Edit: Normally I label the overly technical posts as being for a target audience, but I did not this time.  My bad — this post is really only of interest (and will only make sense) to serious 3-d modelers – the advanced airplane and scenery nerds!

The brightness of specular hilights is out of sync between HDR and non-HDR mode in X-Plane 10.11.  This wasn’t intentional – it’s a bug.  10.20 will fix this; specualr hilights will have the brightness you see in non-HDR mode (which we think is more like they were supposed to work*) but the tinting of HDR mode (non-HDR mode was overly red in 10.11).

I get a lot of requests for ‘hardness’ control – that is, the exponent that controls how wide a specular hilight is.  We’ll get this feature eventually – it’s too important to ignore.  The main delay in having this feature is that X-Plane uses a deferred renderer, so the specular exponent has to be stored in the G-Buffer somewhere, and storage is tight.

For similar reasons, it is very very unlikely that we’ll ever have RGB tinting of specular hilights.  Doing so is 3x as expensive in G-Buffer storage, and we need that storage for other features.

* That is, unless we discover that non-HDR mode looks spectacularly bad in some cases, in which case we may have to push things a little more toward how HDR was.

About Ben Supnik

Ben is a software engineer who works on X-Plane; he spends most of his days drinking coffee and swearing at the computer -- sometimes at the same time.

16 comments on “Look, Shiny!

  1. Hi Ben,

    Love your blog, hit it every day since becoming an X-Plane user a couple of weeks ago. Even though I don’t understand half of the stuff you are referring to (and I am an IT techy!) it’s a ally good read and certainly keeps the user experience fresh, the fact that one of the guys writing the code is actually communicating on an almost-daily basis to his customer-base is absolutely brilliant.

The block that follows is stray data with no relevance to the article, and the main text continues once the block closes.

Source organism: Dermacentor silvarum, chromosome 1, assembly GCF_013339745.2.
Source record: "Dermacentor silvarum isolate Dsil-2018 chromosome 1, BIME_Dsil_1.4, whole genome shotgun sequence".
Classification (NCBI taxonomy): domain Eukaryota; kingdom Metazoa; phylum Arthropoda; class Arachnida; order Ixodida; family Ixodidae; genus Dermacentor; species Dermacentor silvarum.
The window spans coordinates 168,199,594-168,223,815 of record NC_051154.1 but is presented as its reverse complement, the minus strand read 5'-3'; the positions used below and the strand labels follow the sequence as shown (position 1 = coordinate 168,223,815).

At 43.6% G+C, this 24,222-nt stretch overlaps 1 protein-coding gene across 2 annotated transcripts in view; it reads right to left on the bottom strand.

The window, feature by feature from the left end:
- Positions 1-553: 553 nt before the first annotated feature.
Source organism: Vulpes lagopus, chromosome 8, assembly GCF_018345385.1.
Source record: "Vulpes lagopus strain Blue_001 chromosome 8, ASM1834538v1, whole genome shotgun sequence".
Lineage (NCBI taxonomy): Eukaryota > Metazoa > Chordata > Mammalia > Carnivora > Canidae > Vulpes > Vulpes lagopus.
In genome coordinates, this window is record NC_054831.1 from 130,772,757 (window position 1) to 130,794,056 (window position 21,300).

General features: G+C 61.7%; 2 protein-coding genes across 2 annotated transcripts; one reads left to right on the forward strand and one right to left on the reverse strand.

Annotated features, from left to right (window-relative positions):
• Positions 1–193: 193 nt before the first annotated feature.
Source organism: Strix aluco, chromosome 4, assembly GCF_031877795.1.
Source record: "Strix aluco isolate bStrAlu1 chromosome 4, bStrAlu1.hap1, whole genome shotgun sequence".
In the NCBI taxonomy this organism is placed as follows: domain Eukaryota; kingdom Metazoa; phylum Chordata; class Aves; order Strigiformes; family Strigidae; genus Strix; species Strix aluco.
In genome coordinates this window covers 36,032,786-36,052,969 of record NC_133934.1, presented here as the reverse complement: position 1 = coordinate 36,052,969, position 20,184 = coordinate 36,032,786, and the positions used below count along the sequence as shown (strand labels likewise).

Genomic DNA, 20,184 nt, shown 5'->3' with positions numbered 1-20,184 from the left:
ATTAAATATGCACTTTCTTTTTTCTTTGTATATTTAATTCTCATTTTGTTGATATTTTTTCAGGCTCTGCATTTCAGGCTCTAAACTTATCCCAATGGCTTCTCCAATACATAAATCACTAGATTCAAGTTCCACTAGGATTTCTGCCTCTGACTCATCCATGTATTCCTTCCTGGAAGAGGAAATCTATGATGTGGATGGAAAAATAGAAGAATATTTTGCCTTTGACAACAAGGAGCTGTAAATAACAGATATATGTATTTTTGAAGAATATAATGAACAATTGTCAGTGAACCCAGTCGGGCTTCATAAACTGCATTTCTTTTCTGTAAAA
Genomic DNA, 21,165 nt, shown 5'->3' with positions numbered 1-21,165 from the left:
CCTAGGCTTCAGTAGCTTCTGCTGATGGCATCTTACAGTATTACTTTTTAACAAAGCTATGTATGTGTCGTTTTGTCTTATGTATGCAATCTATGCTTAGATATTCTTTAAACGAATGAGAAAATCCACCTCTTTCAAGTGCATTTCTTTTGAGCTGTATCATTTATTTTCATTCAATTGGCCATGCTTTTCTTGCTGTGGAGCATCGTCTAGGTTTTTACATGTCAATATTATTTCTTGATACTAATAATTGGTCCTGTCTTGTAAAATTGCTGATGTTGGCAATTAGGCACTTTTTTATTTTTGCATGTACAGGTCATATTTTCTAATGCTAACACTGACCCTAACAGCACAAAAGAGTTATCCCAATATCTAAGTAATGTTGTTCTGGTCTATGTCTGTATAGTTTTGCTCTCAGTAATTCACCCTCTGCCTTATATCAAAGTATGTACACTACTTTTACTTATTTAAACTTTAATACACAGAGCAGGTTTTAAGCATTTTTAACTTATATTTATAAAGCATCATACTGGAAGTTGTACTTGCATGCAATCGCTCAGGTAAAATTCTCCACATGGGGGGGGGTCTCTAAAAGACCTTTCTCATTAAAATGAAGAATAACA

I also appreciate your direct and sometimes-sarcastic style – why the h3ll not?!?!

    Anyway, cheers – your blogs are VERY much appreciated. Even tit-bits like the above. I’ve come home from a hard day at work today and I’ve got “Look, Shiny!” to read – genius.

    All the best!



  2. Ben — By RGB tinting of the specular highlights, I’m presuming that would be initially found when X-Plane loaded an object as part of the OBJ8 format. If I may be so bold, such feature would be extremely valuable in terms of material simulation. You’d get a lot of bang for the memory buck, particularly in representing metals. It’s worth keeping under consideration. Like shadows, it could be something that wasn’t always “turned on.” Any hope?

      1. To be sure. But aren’t G-buffers getting bigger all the time? Where will we be in two years? Not quibbling. I guess it depends on how easy RGB tinted specularity is to code, Ben. Processing it might be a bridge too far now, but when we have the advantage of 20/20 hindsight, it might be seen in a significantly different light. No pun intended. Thanks for not closing the door.

        1. LOL..this cracked me up: “But aren’t G-buffers getting bigger all the time?” Yes, but that’s NOT necessarily a good thing. 😉

          Seriously, yes, in the long term we can expect the cost of the G-buffer to go down as we get faster busses, more ROPs, more VRAM, bla bla bla. But increasing the size of the G-Buffer is a fairly drastic and non-incremental thing – it’s a system-wide tax, so I’m not looking to push it and push it and push it. The _coding_ of specular tinting is pretty trivial – it’s the G-buffer cost that’s an issue. (And once we have it, we’ll end up with specular-tinted content.)

          I am also _not_ convinced that specular tinting is the best use of G-Buffer space within the bigger scope of ‘materials’, something that unfortunately G-Buffers don’t handle with a lot of grace. I want to understand what else we want to spend g-buffer budget on before spending that budget.

  3. I have no idea if this is what you are referring to as “RGB tinting of specular highlights” but will there one day be real reflections on materials (instead of just being shiny)?

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